When the sun rose this morning, none of the major broadcast network schedules look anything like they did just two short weeks ago, as this week’s upfronts presentations caused the usual panic before sacrifices were made quickly and viciously. Tons of huge shows were laid out and lifeless when the smoke cleared after the first wave of cancellations hit last week, and then more dropped like low-rated and over-budgeted flies over the next few days.

Here are 10 more unfortunate series that did not survive to make it to their respective networks’ next fall or midseason premiere slates. They’ll all be replaced in a few months, and unless another network or streaming service steps in to offer a second chance – you’ll be hearing those words again later – this could be the very last time you hear about them.

rush hour
Rush Hour, CBS
Remaking one of the top action comedy film franchises would seem like a safe bet for a network getting in on the film-to-TV trend. Unfortunately, CBS chose Rush Hour, whose big screen success was based largely on the exclusive-to-them talents of stunt-maestro Jackie Chan and the decibel-imploding mania that is Chris Tucker. Actors Jon Foo and Justin Hires just couldn’t compare, and the dynamic of a Chinese cop partnered with a black cop doesn’t have the on-screen exoticism it once did. Mediocre stories couldn’t make up for any finer points, and the below-5 million weekly audience did not compute with CBS’ execs, and the show was cancelled without a chance for Season 2.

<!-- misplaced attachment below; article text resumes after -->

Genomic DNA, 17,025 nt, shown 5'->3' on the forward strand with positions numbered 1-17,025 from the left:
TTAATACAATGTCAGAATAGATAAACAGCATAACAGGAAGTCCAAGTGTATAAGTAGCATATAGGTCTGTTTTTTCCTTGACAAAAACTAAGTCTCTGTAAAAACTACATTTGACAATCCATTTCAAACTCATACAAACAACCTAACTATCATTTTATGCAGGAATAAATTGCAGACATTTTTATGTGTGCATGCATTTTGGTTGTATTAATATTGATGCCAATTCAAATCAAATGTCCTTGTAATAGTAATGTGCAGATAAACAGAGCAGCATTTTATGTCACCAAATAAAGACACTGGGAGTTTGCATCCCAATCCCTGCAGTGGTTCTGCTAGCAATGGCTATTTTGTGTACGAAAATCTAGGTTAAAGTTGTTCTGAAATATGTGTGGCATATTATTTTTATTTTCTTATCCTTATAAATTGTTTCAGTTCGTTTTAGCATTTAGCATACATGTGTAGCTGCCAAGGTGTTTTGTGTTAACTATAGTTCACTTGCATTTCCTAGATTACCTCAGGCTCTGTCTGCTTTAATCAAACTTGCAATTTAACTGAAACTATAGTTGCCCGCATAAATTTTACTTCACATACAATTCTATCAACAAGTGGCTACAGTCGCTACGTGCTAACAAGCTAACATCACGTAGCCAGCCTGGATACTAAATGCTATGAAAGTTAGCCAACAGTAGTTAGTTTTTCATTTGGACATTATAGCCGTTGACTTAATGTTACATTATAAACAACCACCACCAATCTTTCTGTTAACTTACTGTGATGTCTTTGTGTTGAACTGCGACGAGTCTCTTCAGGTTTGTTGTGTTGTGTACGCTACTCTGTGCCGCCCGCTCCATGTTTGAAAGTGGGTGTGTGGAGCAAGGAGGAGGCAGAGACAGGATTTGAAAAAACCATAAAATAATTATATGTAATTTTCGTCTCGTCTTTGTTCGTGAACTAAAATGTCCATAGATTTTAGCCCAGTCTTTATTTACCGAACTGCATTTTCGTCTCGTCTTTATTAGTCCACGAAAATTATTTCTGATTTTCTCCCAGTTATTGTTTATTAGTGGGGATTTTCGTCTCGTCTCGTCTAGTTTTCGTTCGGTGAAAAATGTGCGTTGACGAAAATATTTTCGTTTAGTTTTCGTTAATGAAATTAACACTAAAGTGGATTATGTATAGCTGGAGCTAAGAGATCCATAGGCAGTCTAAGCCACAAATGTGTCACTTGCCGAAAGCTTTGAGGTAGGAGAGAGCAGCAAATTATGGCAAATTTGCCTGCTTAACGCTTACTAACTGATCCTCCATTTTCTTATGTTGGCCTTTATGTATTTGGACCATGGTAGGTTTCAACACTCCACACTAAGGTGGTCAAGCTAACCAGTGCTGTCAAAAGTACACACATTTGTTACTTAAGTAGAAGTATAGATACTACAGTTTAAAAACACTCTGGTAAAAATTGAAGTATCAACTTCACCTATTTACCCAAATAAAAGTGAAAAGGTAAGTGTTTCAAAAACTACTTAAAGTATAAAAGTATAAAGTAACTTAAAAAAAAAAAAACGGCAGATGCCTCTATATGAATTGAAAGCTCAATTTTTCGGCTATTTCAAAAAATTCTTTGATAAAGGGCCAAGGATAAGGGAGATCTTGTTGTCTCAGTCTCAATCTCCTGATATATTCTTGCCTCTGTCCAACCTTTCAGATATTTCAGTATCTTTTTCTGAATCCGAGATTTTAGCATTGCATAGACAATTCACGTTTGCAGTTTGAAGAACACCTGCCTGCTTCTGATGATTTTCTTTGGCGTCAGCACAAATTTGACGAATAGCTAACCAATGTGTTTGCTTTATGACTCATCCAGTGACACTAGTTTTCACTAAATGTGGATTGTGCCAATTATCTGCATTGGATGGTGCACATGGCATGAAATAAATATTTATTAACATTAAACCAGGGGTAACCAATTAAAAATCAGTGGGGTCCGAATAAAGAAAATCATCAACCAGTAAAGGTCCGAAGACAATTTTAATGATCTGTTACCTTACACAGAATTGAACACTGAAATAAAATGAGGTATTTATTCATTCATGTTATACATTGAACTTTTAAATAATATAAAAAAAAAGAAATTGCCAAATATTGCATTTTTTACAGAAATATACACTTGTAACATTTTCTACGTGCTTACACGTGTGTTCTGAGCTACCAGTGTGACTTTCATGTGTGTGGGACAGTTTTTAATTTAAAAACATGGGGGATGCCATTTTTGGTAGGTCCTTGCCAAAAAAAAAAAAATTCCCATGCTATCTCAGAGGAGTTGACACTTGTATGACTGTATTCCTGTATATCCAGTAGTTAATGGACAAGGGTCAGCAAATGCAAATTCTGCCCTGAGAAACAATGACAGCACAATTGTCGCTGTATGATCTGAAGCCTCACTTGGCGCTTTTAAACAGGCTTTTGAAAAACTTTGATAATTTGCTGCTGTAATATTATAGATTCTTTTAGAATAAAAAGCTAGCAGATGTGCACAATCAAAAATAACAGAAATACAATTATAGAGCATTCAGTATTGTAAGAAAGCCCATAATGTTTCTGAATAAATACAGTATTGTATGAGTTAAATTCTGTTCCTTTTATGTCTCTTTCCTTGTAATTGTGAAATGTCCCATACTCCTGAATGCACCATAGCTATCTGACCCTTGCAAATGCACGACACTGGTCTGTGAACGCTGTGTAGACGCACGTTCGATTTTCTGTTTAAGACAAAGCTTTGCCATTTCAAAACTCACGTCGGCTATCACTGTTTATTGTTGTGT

Undateable, NBC
Undateable was quite the odd duck on NBC, debuting in the midseason in 2014 to low ratings and middling reviews, but still outlasting other comedies debuting in that season. The second season got shifted to Tuesday nights, where the ratings and word of mouth grew, and the success of a live episode inspired the creative team to make the show live each week, which opened up a slew of possibilities for how the cast could interact with fans via social media as the show was airing. Unfortunately, NBC put Season 3 on Friday nights, where the ratings once again plummeted, and the announcement that Season 4 wasn’t happening was unsurprising.

Heartbeat, NBC
Heartbeat is one of the entries on this list that is most likely to make you tilt your head to the side and say “That was a show?” Debuting just under two months ago, Heartbeat stars Melissa George as a heart-transplant surgeon at a research hospital where progress is a frequent occurrence, and they do things like give stem cell treatments to car accident victims who talk backwards. Dipping ratings and critical panning sealed this series’ fate right out of the double doors, but NBC did let eight episodes pass before officially calling the time of death on the medical drama.

Blended From Around The Web



Hot Topics

Cookie Settings
Gateway Blend ©copyright 2018